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Q: What is the log of base 2?

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log base 2 of [x/(x - 23)]

log 100 base e = log 100 base 10 / log e base 10 log 100 base 10 = 10g 10^2 base 10 = 2 log 10 base 10 = 2 log e base 10 = 0.434294 (calculator) log 100 base e = 2/0.434294 = 4.605175

Due to the rubbish browser that we are compelled to use, it is not possible to use any super or subscripts so here goes, with things spelled out in detail: log to base 2a of 2b = log to base a of 2b/log to base a of 2a = [(log to base a of 2) + (log to base a of b)] / [(log to base a of 2) + (log to base a of a)] = [(log to base a of 2) + (log to base a of b)] / [(log to base a of 2) + 1]

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When the logarithm is taken of any number to a power the result is that power times the log of the number; so taking logs of both sides gives: e^x = 2 → log(e^x) = log 2 → x log e = log 2 Dividing both sides by log e gives: x = (log 2)/(log e) The value of the logarithm of the base when taken to that base is 1. The logarithms can be taken to any base you like, however, if the base is e (natural logs, written as ln), then ln e = 1 which gives x = (ln 2)/1 = ln 2 This is in fact the definition of a logarithm: the logarithm to a specific base of a number is the power of the base which equals that number. In this case ln 2 is the number x such that e^x = 2. ---------------------------------------------------- This also means that you can calculate logs to any base if you can find logs to a specific base: log (b^x) = y → x log b = log y → x = (log y)/(log b) In other words, the log of a number to a given base, is the log of that number using any [second] base you like divided by the log of the base to the same [second] base. eg log₂ 8 = ln 8 / ln 2 = 2.7094... / 0.6931... = 3 since log₂ 8 = 3 it means 2³ = 8 (which is true).

[log2 (x - 3)](log2 5) = 2log2 10 log2 (x - 3) = 2log2 10/log2 5 log2 (x - 3) = 2(log 10/log 2)/(log5/log 2) log2 (x - 3) = 2(log 10/log 5) log2 (x - 3) = 2(1/log 5) log2 (x - 3) = 2/log 5 x - 3 = 22/log x = 3 + 22/log 5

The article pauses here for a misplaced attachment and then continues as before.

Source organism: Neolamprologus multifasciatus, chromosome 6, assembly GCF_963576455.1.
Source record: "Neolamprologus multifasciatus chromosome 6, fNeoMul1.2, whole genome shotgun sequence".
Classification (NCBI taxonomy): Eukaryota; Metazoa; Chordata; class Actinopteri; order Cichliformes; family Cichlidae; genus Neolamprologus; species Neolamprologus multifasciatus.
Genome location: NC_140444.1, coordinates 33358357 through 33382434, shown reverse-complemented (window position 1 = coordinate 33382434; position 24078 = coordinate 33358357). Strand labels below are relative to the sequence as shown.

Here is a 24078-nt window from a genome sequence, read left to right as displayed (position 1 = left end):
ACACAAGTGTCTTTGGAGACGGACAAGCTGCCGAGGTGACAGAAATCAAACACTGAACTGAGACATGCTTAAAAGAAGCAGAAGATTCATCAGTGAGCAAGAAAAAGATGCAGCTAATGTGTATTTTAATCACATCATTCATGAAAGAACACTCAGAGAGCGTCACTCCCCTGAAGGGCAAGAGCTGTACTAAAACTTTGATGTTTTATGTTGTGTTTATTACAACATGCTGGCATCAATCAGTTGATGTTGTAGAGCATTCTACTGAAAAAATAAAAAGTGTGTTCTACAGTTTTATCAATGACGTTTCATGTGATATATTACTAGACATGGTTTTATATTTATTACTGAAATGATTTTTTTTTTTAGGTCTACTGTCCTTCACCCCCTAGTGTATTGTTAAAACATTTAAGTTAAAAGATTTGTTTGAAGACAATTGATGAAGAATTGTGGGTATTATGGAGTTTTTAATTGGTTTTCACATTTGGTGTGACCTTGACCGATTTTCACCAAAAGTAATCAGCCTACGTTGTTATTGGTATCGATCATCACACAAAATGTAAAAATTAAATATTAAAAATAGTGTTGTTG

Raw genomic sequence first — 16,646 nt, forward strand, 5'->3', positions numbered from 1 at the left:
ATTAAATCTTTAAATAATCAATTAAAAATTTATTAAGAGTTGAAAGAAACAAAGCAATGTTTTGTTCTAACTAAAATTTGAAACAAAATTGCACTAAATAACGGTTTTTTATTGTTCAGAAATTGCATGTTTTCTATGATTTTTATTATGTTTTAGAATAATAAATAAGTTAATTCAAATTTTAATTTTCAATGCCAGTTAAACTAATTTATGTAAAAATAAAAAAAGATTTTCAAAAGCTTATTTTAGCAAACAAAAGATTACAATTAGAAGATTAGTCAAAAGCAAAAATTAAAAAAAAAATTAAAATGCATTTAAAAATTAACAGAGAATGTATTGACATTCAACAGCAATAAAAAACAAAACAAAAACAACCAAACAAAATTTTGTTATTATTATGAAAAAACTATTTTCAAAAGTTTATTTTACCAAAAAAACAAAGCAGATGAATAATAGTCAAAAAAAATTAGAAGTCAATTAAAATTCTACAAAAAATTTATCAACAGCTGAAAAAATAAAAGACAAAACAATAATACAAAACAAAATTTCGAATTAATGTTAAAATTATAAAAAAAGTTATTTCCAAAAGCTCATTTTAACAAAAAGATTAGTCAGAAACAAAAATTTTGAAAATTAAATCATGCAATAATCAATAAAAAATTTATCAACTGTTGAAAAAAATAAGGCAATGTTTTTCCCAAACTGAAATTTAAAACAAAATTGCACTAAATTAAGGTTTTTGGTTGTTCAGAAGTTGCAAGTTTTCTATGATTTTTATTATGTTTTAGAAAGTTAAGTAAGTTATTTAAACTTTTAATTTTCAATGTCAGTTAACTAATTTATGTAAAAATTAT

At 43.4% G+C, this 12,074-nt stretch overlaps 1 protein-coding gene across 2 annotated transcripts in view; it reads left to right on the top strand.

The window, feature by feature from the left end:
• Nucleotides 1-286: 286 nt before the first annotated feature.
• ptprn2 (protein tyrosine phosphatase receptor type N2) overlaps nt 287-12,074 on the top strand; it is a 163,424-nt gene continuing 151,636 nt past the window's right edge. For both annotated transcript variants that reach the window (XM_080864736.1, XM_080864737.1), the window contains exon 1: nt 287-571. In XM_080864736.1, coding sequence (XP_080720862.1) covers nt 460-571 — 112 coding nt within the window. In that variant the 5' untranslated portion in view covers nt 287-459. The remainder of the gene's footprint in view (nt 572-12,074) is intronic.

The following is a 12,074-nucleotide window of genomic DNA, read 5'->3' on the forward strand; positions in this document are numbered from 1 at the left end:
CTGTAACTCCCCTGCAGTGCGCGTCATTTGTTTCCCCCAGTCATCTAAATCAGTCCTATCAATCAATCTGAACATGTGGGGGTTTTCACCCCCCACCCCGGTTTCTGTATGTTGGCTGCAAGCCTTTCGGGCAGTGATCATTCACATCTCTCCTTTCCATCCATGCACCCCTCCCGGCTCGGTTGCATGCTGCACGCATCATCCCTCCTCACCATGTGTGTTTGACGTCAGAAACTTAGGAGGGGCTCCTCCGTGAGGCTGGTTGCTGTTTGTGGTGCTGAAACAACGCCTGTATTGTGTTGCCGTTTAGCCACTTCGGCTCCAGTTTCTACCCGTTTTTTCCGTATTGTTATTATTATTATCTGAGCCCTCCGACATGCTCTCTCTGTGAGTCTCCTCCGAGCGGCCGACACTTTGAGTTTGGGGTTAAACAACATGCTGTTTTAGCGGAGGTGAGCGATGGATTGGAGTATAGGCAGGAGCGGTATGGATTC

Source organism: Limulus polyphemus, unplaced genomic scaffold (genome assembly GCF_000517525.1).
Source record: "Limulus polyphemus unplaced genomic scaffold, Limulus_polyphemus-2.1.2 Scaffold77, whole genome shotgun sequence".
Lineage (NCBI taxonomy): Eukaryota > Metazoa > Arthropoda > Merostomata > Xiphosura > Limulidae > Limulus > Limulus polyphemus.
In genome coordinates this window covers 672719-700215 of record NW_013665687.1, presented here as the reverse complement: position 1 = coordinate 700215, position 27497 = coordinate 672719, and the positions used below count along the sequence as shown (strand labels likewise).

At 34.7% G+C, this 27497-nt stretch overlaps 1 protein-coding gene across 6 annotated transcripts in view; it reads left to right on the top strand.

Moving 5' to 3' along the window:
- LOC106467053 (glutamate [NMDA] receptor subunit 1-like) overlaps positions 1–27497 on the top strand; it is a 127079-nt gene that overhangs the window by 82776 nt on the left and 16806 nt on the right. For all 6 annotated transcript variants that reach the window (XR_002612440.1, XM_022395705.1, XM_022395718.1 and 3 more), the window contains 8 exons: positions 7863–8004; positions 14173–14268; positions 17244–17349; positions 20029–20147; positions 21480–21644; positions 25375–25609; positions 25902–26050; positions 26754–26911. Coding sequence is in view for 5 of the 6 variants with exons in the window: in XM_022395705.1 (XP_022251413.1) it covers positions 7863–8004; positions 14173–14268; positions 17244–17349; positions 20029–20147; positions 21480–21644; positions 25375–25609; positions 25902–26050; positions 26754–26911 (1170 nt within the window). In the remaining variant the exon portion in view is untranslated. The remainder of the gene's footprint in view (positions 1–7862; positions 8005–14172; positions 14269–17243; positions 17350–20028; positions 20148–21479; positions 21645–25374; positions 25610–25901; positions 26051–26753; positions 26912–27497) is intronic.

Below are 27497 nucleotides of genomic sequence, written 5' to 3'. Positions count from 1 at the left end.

log316 - log32 = log38

inverse log of 2= 1/(log{10}2)= 1/(log2)=1/0.3010299=3.3219. hence answer is 3.3219

If 2y = 50 then y*log(2) = log(50) so that y = log(50)/log(2) = 5.6439 (approx). NB: The logarithms can be taken to any base >1.

1/2

natural log

The browser which is used for posting questions is almost totally useless for mathematical questions since it blocks most symbols.I am assuming that your question is about log base 3 of (x plus 1) plus log base 2 of (x-1).{log[(x + 1)^log2} + {log[(x - 1)^log3}/log(3^log2) where all the logs are to the same base - whichever you want. The denominator can also be written as log(3^log2)This can be simplified (?) to log{[(x + 1)^log2*(x - 1)^log3}/log(3^log2).As mentioned above, the expression can be to any base and so the expression becomesin base 2: log{[(x + 1)*(x - 1)^log3}/log(3) andin base 3: log{[(x + 1)^log2*(x - 1)}/log(2)

2ⁿ = 20000 → log(2ⁿ) = log(20000) → n log(2) = log(20000) → n = log(20000)/log(2) You can use logs to any base you like as long as you use the same base for each log → n ≈ 14.29

log 2 = 0.30102999566398119521373889472449 for base 10 logarithms

5x-2 = 70 ⇒ (x-2) log 5 = log 70 ⇒ x = log 70/log 5 + 2 ≈ 4.640 (You can use any base you like for the logs, as long as you use the same base for both of them.)

this is the question (log (base2) (x))^2- 12(log (base 2) (x)) + 32 = 0, I don't get this bit (log (base2) (x))^2, note the whole log is squared

Log base 3 of 81 is equal to 4, because 3 ^ 4 = 81. Therefore, two times log base 3 of 81 is equal to 2 x 4 = 8.

2x = 0.5: This is like asking for the logarithm of 0.5, to the base 2. A scientific calculator normally has logarithms for base 10 and base e, but not for other bases. However, you can calculate this is log(0.5) / log(2). It doesn't matter what base you use for your logarithms, just keep it consistent. For example, with base 10, log(0.5) / log(2) = -0.301 / 0.301 = -1.

log2x = log x / log 2 On the right side, you can use logarithm in any base (calculators usually provide base-10 and base-e), just be sure to use the same base in both cases. Thus: log2x = ln x / ln 2 or: log2x = log10x / log102

logarithm of 100 = 2. If there is not a subscript number on your log, you assume it to be 10. In other words, the little subscript would be the base if you were raising it to a power, and the big number is the answer of the power. For example, log (base 10) 100 = 2 because 10 (the base) raised to a power of 2 (the log answer) = 100 (the number you just took the log of.)

You will need 14 two's multiplied together to equal 16384. the answer to this can be found by log2(16384) = 14. Since most calculators don't have log base 2, you can do this: log(16384)/log(2) = 14. You can use the 'base 10' log or natural log [ln(16384)/ln(2) = 14]

The log or logarithm is the power to which ten needs to be raised to equal a number. Log 10=1 because 10^1=10 Log 100=2 because 10^2=100 Sometimes we use different bases. Like base 2. Then it is what 2 is raised by to get the number. Log "base 2" 8=3 because 2^3=8

The log of infinity, to any base, is infinity.

log base e = ln.

Yes and as an example: 1. the natural log (ln) of 2+i3~1.28+.98i (base e or 2.71828) 2. The Log of 2+i3~.57+.43i (base 10)